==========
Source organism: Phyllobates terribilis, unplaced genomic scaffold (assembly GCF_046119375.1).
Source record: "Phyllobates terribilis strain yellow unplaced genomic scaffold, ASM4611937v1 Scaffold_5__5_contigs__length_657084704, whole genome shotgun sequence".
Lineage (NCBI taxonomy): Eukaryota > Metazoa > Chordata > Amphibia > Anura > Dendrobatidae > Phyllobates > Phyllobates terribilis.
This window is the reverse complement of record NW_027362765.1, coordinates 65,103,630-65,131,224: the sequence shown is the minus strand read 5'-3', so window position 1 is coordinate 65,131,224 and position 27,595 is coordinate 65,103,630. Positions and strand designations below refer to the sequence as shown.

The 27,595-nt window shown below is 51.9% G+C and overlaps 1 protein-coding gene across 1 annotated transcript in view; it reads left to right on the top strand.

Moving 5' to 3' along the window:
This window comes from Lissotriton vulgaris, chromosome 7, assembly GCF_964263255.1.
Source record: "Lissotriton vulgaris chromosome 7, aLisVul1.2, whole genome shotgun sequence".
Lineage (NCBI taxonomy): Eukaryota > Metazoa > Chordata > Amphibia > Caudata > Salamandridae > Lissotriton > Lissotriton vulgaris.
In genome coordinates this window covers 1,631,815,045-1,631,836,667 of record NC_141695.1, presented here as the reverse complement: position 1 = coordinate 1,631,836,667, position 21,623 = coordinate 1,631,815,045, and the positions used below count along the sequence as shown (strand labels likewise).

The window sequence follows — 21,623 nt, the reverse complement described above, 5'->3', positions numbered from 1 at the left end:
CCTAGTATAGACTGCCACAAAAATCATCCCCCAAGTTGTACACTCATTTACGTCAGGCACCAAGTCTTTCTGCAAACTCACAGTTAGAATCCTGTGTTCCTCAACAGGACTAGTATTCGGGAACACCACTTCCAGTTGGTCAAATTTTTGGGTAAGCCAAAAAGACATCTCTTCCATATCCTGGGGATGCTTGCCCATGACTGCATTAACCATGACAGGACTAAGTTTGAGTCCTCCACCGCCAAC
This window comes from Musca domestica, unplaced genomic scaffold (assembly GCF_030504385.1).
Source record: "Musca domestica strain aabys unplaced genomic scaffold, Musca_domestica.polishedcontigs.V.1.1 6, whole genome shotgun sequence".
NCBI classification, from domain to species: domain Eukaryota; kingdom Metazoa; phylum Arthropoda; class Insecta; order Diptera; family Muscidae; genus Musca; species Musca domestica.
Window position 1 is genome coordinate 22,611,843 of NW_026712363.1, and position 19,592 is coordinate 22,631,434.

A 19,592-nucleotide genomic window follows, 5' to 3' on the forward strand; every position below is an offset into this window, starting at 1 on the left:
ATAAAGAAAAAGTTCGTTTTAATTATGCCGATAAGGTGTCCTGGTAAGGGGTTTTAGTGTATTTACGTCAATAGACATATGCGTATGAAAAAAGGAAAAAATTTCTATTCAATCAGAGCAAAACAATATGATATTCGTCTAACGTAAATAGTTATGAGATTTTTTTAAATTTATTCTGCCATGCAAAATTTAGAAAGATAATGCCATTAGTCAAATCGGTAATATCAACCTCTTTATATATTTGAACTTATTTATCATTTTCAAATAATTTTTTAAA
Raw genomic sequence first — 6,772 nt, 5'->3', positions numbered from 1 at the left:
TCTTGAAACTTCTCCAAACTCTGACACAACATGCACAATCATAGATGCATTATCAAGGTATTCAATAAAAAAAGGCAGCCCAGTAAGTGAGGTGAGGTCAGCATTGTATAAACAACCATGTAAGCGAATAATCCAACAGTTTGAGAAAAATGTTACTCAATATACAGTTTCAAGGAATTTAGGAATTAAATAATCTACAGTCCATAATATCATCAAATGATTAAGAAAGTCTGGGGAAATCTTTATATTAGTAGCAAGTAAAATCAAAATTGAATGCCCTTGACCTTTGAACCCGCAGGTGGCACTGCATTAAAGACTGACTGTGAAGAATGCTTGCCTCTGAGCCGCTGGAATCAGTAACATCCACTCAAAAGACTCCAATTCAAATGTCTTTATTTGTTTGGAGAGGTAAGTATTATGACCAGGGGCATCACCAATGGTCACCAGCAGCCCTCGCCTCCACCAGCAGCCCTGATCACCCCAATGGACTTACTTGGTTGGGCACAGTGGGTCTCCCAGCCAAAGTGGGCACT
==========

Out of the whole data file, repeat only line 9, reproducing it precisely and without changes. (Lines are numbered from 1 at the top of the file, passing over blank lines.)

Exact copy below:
Lineage (NCBI taxonomy): Eukaryota > Metazoa > Chordata > Amphibia > Caudata > Salamandridae > Lissotriton > Lissotriton vulgaris.